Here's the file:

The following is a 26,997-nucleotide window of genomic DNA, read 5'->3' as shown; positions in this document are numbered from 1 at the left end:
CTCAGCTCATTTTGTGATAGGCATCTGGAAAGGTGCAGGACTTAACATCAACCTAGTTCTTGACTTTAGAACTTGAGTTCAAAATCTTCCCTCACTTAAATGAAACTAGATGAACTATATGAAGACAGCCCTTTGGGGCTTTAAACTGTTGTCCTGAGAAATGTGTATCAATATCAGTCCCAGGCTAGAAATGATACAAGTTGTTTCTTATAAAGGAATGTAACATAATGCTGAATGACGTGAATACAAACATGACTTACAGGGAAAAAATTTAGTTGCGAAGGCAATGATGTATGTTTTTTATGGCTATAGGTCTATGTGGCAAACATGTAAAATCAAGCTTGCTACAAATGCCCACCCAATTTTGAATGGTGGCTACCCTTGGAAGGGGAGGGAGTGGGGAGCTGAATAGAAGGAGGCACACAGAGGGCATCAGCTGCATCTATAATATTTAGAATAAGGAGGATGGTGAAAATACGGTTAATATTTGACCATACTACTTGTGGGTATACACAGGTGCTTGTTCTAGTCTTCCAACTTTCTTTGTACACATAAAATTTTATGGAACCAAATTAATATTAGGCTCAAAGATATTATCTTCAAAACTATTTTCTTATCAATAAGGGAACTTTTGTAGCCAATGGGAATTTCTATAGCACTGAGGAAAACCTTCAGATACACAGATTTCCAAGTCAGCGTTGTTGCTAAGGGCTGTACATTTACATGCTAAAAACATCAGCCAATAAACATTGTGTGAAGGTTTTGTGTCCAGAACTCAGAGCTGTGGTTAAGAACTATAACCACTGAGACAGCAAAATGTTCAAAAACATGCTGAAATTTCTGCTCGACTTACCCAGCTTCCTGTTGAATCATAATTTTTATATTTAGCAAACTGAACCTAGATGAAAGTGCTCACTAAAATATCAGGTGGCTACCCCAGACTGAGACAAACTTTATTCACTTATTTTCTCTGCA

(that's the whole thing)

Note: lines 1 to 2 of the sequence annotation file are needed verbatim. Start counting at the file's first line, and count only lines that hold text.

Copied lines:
The following is a 26,997-nucleotide window of genomic DNA, read 5'->3' as shown; positions in this document are numbered from 1 at the left end:
CTCAGCTCATTTTGTGATAGGCATCTGGAAAGGTGCAGGACTTAACATCAACCTAGTTCTTGACTTTAGAACTTGAGTTCAAAATCTTCCCTCACTTAAATGAAACTAGATGAACTATATGAAGACAGCCCTTTGGGGCTTTAAACTGTTGTCCTGAGAAATGTGTATCAATATCAGTCCCAGGCTAGAAATGATACAAGTTGTTTCTTATAAAGGAATGTAACATAATGCTGAATGACGTGAATACAAACATGACTTACAGGGAAAAAATTTAGTTGCGAAGGCAATGATGTATGTTTTTTATGGCTATAGGTCTATGTGGCAAACATGTAAAATCAAGCTTGCTACAAATGCCCACCCAATTTTGAATGGTGGCTACCCTTGGAAGGGGAGGGAGTGGGGAGCTGAATAGAAGGAGGCACACAGAGGGCATCAGCTGCATCTATAATATTTAGAATAAGGAGGATGGTGAAAATACGGTTAATATTTGACCATACTACTTGTGGGTATACACAGGTGCTTGTTCTAGTCTTCCAACTTTCTTTGTACACATAAAATTTTATGGAACCAAATTAATATTAGGCTCAAAGATATTATCTTCAAAACTATTTTCTTATCAATAAGGGAACTTTTGTAGCCAATGGGAATTTCTATAGCACTGAGGAAAACCTTCAGATACACAGATTTCCAAGTCAGCGTTGTTGCTAAGGGCTGTACATTTACATGCTAAAAACATCAGCCAATAAACATTGTGTGAAGGTTTTGTGTCCAGAACTCAGAGCTGTGGTTAAGAACTATAACCACTGAGACAGCAAAATGTTCAAAAACATGCTGAAATTTCTGCTCGACTTACCCAGCTTCCTGTTGAATCATAATTTTTATATTTAGCAAACTGAACCTAGATGAAAGTGCTCACTAAAATATCAGGTGGCTACCCCAGACTGAGACAAACTTTATTCACTTATTTTCTCTGCA